One such project is Rising Star a peer-driven co-operative housing initiative. Lisa Burton, one of the organizers for Rising Star, a project begun by Lance Dingman in 2006, describes the project as a housing solution for “mental health consumer-survivors”, a term used to distinguish between individuals who are either currently in recovery and accessing the tools and services to improve the state of their mental health (consumers) and those individuals who have exited the programs and services and are in a position to take care of themselves and live independently (survivors.) The reason peer support is emphasized in this project’s mandate is because it creates a beneficial relationship between mental health consumer-survivors wherein a person who successfully copes with their mental health issues can provide guidance for individuals who are at the beginning stages of their recovery. “As an individual walks through recovery, we train [them] so they can do our job,” Ms. Burton explains.

They chose a co-operative housing approach to make it affordable and accessible, to give rights and responsibilities of operating the building to the residents, it’s an inclusive space that provides support to mental health consumer-survivors and ownership to the building tenants. Rising Star’s supported housing model allows residents to move in and out of the space without cutting off resources that allow mental health consumer survivors to continue to thrive in the community at-large and offer support for individuals who are at the beginning of their recovery process. And because it’s peer-supported community participation, the individuals who are recovering have a better say as to how they can be helped – and help others.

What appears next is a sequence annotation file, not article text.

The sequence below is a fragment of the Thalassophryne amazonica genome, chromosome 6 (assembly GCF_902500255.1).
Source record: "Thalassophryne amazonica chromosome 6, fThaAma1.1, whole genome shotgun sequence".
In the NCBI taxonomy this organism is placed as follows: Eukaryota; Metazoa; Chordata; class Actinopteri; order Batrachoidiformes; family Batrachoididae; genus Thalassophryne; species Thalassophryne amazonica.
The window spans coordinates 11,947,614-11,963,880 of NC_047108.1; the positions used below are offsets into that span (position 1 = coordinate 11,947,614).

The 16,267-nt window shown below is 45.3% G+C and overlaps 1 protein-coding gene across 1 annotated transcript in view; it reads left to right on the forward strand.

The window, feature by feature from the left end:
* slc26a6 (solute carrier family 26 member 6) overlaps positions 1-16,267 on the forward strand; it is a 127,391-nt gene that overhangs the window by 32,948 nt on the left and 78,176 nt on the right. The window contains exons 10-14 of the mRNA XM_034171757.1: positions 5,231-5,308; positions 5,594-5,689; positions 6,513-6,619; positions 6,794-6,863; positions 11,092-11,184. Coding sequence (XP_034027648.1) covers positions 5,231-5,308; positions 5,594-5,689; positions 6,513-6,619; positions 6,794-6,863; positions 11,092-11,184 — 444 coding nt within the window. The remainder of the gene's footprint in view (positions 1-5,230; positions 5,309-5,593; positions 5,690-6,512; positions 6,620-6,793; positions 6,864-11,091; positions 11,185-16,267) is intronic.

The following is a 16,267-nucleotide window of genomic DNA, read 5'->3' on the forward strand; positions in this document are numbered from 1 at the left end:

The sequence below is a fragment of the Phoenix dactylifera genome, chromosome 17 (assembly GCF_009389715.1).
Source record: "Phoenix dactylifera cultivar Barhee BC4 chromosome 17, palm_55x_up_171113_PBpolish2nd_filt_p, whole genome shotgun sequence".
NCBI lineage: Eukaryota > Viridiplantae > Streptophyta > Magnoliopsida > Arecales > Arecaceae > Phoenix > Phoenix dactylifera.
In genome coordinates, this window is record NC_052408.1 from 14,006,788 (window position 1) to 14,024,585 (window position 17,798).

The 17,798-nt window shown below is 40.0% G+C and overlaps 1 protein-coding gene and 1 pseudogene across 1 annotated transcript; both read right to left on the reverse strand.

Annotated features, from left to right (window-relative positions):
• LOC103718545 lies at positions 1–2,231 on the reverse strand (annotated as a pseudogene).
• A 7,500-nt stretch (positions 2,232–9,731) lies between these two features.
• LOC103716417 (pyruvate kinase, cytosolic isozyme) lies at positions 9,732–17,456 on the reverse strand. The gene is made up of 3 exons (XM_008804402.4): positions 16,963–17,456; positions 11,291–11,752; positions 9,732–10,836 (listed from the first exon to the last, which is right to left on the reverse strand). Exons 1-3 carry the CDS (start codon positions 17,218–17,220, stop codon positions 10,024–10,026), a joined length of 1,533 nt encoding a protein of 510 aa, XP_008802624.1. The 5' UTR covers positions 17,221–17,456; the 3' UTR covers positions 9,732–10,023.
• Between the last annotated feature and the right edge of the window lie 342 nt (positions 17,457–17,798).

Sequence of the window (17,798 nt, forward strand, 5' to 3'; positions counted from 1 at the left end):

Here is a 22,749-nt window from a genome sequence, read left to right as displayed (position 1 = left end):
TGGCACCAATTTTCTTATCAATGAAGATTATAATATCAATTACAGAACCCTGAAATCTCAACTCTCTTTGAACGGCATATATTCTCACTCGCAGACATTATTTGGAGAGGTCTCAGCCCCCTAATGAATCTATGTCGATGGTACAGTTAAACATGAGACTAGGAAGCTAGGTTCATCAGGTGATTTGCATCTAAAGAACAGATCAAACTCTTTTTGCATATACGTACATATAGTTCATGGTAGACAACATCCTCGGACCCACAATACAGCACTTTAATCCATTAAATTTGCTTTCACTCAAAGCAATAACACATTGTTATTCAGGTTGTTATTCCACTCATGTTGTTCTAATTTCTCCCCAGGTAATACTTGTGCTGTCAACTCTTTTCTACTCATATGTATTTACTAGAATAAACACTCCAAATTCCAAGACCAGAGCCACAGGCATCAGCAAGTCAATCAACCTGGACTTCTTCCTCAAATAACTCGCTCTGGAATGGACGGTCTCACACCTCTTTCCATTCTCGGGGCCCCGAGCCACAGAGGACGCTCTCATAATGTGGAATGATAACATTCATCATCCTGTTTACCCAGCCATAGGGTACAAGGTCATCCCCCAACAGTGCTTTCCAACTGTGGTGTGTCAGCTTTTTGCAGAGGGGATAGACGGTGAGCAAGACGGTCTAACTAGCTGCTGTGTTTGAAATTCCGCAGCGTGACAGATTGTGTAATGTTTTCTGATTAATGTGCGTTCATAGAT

Rising Star is working in partnership with Hamilton Community Foundation’s Neighbourhood Leadership Institute, Kiwanis Homes’ Executive Director Brian Sibley, and the City of Hamilton’s Social Planning and Research Council to build a board, incorporate and create this future home. Rising Star’s goal is to find a suitable location through the Neighbourhood Action Strategy that will best serve the needs of their tenants, ideally a mixed-income neighbourhood with access to public transit. In January Rising Star will begin writing their Objects for Incorporation, with assistance from the SPRC.

INDWELL

Indwell is a Christian organization that supports over 400 households in Hamilton, Woodstock and Simcoe, with plans to convert and build more new spaces. This supportive housing structure ties services to the organization and are led by Indwell’s team. I was given a tour of the Perkins Centre, where I found that everyone is invested in being a part of the community created in the building.